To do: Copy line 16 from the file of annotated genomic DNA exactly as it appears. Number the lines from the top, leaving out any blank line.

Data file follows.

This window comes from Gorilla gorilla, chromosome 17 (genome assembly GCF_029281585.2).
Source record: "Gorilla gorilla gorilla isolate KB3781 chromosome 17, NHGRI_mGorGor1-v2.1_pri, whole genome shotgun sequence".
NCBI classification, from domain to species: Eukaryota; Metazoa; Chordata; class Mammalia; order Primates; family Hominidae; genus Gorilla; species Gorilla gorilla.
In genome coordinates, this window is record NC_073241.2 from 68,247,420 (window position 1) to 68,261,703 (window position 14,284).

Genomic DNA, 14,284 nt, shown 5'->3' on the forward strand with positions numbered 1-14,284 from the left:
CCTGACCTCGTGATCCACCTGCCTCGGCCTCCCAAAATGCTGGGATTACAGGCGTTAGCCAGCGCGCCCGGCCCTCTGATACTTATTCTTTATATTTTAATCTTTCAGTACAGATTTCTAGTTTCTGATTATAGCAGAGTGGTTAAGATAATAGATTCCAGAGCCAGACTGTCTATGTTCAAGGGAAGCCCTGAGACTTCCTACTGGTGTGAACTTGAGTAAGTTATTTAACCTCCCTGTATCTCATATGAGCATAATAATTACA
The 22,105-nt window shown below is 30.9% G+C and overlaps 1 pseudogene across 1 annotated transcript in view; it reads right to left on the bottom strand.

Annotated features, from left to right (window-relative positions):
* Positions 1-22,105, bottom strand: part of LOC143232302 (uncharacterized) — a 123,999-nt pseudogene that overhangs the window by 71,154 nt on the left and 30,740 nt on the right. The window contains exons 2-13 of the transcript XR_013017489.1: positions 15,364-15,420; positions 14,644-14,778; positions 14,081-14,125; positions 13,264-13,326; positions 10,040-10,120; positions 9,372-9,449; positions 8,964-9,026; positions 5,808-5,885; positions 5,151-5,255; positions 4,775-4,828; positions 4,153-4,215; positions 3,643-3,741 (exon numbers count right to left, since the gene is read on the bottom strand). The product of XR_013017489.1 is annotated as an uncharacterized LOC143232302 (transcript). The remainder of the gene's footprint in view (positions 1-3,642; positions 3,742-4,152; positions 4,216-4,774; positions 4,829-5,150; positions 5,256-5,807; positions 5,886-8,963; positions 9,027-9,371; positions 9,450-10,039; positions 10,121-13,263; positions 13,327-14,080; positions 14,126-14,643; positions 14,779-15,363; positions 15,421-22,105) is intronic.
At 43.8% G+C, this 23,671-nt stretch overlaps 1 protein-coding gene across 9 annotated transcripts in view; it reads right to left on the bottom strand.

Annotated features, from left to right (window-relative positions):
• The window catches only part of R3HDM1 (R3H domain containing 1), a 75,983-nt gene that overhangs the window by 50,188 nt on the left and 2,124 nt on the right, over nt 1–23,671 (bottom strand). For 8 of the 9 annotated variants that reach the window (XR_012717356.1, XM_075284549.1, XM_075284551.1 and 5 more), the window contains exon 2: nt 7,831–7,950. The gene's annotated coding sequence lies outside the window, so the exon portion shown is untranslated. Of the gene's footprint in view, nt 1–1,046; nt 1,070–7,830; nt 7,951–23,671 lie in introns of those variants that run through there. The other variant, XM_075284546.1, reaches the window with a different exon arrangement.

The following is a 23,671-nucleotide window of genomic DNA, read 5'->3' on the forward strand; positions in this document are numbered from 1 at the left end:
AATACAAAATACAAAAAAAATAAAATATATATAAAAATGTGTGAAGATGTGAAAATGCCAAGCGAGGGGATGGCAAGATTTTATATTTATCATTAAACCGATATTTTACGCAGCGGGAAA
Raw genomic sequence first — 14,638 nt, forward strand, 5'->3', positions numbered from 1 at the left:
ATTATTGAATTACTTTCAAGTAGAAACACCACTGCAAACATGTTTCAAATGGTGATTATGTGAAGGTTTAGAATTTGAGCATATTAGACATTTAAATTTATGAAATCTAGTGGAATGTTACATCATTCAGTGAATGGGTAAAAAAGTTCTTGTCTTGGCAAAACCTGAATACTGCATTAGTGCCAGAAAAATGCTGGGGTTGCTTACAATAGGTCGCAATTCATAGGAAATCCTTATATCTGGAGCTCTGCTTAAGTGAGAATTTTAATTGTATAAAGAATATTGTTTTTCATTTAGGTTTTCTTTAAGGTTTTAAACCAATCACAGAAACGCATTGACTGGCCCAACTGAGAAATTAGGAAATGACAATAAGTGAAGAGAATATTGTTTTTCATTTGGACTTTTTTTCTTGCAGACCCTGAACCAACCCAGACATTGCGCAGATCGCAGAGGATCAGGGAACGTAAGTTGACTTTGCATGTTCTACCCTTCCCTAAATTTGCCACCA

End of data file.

ATTATTGAATTACTTTCAAGTAGAAACACCACTGCAAACATGTTTCAAATGGTGATTATGTGAAGGTTTAGAATTTGAGCATATTAGACATTTAAATTTATGAAATCTAGTGGAATGTTACATCATTCAGTGAATGGGTAAAAAAGTTCTTGTCTTGGCAAAACCTGAATACTGCATTAGTGCCAGAAAAATGCTGGGGTTGCTTACAATAGGTCGCAATTCATAGGAAATCCTTATATCTGGAGCTCTGCTTAAGTGAGAATTTTAATTGTATAAAGAATATTGTTTTTCATTTAGGTTTTCTTTAAGGTTTTAAACCAATCACAGAAACGCATTGACTGGCCCAACTGAGAAATTAGGAAATGACAATAAGTGAAGAGAATATTGTTTTTCATTTGGACTTTTTTTCTTGCAGACCCTGAACCAACCCAGACATTGCGCAGATCGCAGAGGATCAGGGAACGTAAGTTGACTTTGCATGTTCTACCCTTCCCTAAATTTGCCACCA